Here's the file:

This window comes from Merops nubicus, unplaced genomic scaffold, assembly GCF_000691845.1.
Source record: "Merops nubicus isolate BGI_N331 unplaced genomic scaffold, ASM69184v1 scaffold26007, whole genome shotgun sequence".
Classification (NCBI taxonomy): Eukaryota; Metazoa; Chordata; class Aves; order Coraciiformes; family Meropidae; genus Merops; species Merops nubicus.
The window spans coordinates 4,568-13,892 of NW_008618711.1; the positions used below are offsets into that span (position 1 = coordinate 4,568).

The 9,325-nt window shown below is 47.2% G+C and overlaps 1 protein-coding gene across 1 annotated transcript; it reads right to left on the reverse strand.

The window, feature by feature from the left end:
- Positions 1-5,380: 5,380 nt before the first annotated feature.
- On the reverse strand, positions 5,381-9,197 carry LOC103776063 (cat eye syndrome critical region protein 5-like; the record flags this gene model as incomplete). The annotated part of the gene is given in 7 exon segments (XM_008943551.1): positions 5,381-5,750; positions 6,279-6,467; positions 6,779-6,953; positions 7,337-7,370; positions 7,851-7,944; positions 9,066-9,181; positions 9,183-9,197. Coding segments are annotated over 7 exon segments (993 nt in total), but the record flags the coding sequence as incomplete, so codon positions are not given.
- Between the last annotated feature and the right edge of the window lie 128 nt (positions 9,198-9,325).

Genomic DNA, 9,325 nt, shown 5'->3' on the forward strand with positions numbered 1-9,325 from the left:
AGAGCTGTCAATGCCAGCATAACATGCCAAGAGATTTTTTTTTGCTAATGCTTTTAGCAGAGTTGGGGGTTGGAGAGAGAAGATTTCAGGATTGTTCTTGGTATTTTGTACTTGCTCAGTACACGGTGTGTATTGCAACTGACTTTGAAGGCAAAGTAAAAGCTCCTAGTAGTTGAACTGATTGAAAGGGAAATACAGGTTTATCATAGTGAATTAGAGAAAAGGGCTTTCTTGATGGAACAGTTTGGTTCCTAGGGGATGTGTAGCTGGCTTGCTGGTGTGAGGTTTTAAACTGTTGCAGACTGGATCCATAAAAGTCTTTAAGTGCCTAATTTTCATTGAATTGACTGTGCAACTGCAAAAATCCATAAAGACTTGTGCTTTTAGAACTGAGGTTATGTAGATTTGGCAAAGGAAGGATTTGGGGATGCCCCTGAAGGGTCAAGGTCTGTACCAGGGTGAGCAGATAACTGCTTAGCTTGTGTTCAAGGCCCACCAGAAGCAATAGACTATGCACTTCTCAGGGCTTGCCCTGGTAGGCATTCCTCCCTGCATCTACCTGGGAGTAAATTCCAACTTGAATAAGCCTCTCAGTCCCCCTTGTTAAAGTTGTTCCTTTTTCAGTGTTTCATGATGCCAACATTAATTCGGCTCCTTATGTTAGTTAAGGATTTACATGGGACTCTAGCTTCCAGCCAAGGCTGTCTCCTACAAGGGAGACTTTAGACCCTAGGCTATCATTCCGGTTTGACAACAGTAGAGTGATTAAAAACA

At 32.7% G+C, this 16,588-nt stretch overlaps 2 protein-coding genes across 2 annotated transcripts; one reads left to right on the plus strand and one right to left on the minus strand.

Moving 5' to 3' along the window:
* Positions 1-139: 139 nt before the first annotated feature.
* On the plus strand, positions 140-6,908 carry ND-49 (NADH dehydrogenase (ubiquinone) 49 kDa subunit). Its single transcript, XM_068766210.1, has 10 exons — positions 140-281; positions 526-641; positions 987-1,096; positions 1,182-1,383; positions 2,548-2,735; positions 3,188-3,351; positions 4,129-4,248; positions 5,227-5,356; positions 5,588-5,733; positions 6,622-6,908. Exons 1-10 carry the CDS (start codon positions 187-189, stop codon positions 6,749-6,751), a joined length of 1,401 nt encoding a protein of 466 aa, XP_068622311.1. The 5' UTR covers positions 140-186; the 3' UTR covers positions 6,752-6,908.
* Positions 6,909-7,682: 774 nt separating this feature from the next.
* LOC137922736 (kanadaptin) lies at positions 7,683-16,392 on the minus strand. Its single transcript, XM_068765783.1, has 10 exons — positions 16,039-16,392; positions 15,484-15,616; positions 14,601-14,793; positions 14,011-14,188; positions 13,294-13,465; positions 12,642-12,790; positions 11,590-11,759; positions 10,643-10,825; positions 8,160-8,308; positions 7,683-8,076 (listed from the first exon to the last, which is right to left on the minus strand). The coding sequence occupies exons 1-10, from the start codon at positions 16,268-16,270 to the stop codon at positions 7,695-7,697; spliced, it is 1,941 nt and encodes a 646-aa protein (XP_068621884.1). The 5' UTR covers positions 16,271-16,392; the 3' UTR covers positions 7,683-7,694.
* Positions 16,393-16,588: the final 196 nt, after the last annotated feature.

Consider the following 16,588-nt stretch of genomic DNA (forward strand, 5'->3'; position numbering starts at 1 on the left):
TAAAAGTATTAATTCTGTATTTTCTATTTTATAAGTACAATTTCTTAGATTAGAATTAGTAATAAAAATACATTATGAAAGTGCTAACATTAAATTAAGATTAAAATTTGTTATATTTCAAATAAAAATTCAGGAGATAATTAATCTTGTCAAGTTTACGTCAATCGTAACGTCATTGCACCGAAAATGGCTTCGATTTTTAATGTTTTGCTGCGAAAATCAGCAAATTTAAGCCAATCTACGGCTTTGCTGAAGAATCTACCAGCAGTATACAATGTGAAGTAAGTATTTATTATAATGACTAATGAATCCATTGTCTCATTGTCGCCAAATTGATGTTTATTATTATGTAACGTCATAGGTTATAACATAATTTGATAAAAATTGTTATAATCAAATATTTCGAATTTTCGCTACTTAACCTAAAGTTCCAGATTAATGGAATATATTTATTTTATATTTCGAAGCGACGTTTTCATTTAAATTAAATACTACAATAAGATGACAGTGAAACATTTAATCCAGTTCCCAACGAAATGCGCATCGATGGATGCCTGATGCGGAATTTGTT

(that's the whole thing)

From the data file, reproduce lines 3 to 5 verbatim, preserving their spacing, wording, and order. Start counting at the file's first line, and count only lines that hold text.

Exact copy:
Classification (NCBI taxonomy): Eukaryota; Metazoa; Chordata; class Aves; order Coraciiformes; family Meropidae; genus Merops; species Merops nubicus.
The window spans coordinates 4,568-13,892 of NW_008618711.1; the positions used below are offsets into that span (position 1 = coordinate 4,568).

The 9,325-nt window shown below is 47.2% G+C and overlaps 1 protein-coding gene across 1 annotated transcript; it reads right to left on the reverse strand.